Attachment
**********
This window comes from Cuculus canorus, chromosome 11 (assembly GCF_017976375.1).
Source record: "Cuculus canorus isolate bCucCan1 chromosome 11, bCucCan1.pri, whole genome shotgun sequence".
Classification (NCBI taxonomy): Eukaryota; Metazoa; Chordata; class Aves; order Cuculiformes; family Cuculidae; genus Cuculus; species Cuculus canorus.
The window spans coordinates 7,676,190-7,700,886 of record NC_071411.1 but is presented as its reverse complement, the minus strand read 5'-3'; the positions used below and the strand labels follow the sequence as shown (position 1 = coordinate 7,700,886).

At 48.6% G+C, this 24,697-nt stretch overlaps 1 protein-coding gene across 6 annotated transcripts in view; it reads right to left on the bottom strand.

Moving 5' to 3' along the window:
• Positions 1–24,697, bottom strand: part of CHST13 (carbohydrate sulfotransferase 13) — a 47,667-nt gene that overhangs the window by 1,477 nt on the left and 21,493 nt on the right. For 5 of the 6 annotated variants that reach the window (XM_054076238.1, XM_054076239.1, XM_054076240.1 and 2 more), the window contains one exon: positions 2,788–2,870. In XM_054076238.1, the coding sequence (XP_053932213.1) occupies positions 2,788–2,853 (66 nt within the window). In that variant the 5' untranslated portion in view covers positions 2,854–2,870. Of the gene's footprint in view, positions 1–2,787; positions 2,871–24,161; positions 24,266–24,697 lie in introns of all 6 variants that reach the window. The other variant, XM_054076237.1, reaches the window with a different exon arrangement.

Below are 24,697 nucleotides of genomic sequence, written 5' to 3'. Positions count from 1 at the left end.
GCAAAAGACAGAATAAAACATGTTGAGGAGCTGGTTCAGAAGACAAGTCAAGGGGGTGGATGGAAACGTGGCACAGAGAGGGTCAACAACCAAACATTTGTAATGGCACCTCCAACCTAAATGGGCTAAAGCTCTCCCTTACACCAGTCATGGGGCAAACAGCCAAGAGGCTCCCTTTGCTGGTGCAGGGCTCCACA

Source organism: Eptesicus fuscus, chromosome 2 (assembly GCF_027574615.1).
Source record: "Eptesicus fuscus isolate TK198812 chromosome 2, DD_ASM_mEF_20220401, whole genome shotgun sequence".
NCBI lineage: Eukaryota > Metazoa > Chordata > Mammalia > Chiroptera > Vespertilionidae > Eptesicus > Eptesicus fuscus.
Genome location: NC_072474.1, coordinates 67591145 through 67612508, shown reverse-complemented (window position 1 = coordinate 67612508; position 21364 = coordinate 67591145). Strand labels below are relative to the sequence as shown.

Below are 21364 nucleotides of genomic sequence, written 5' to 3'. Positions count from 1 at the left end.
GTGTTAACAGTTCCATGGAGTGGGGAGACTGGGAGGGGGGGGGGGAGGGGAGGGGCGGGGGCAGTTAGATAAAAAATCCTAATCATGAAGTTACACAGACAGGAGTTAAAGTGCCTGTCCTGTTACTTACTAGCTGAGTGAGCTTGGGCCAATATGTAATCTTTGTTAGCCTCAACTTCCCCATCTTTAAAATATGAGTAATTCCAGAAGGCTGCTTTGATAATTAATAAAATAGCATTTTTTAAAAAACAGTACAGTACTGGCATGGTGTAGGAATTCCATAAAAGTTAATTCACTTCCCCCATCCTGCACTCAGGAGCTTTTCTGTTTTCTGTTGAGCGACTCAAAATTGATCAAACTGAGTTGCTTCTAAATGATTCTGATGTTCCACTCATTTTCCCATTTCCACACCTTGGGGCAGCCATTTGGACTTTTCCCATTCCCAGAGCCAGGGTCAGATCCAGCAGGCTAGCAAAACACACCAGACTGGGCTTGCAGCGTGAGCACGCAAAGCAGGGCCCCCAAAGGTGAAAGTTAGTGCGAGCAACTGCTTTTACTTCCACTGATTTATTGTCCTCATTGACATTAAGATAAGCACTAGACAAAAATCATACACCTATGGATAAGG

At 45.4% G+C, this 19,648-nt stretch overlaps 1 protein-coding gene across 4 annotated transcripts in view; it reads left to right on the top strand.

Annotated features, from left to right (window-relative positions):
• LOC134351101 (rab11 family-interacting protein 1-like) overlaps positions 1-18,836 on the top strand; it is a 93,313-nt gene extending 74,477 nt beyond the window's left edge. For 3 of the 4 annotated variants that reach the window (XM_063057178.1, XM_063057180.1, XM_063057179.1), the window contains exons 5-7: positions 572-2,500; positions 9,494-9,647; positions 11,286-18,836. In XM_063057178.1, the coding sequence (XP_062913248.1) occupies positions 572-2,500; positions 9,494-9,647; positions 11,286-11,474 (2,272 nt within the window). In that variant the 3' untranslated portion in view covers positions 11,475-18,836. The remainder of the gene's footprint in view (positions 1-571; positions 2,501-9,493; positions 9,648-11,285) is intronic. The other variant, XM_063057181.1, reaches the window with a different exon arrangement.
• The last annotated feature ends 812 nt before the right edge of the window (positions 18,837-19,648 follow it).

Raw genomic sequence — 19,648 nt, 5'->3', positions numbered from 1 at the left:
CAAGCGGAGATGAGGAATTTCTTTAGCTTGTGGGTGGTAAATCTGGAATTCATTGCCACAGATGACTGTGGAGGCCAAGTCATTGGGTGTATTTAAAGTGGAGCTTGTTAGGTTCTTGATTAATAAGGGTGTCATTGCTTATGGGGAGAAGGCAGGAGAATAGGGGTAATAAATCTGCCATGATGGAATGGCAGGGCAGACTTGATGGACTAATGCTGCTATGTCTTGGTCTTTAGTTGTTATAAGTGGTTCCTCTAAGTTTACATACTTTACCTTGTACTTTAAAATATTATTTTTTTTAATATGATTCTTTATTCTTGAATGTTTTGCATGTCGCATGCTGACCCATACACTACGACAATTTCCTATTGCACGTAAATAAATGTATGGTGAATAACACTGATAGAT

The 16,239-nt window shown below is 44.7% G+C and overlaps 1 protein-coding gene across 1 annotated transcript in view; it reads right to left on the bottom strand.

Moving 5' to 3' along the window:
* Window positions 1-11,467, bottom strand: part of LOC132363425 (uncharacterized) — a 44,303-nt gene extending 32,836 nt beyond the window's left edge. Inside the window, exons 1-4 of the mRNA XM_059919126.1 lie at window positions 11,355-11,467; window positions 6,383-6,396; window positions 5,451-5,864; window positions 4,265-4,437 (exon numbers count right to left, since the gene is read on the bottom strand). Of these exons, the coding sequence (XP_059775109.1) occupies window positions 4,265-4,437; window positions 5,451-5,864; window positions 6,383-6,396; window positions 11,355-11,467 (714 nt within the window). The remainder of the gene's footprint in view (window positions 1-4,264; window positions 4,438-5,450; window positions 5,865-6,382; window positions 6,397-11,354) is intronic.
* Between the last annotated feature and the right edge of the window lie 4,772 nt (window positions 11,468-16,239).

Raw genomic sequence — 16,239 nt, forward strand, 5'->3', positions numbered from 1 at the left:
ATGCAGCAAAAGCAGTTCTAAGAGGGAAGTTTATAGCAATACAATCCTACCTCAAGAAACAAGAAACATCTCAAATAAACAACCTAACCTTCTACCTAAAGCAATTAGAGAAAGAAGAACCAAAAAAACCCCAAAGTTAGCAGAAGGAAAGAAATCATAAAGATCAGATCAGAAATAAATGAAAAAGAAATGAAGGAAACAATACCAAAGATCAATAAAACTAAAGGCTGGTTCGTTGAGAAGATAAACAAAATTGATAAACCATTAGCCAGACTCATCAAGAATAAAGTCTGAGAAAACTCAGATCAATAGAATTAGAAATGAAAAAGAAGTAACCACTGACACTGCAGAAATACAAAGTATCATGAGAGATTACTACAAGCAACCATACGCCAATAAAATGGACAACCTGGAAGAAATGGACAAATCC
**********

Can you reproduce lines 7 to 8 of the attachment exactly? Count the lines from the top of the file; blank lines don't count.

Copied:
• Positions 1–24,697, bottom strand: part of CHST13 (carbohydrate sulfotransferase 13) — a 47,667-nt gene that overhangs the window by 1,477 nt on the left and 21,493 nt on the right. For 5 of the 6 annotated variants that reach the window (XM_054076238.1, XM_054076239.1, XM_054076240.1 and 2 more), the window contains one exon: positions 2,788–2,870. In XM_054076238.1, the coding sequence (XP_053932213.1) occupies positions 2,788–2,853 (66 nt within the window). In that variant the 5' untranslated portion in view covers positions 2,854–2,870. Of the gene's footprint in view, positions 1–2,787; positions 2,871–24,161; positions 24,266–24,697 lie in introns of all 6 variants that reach the window. The other variant, XM_054076237.1, reaches the window with a different exon arrangement.

Below are 24,697 nucleotides of genomic sequence, written 5' to 3'. Positions count from 1 at the left end.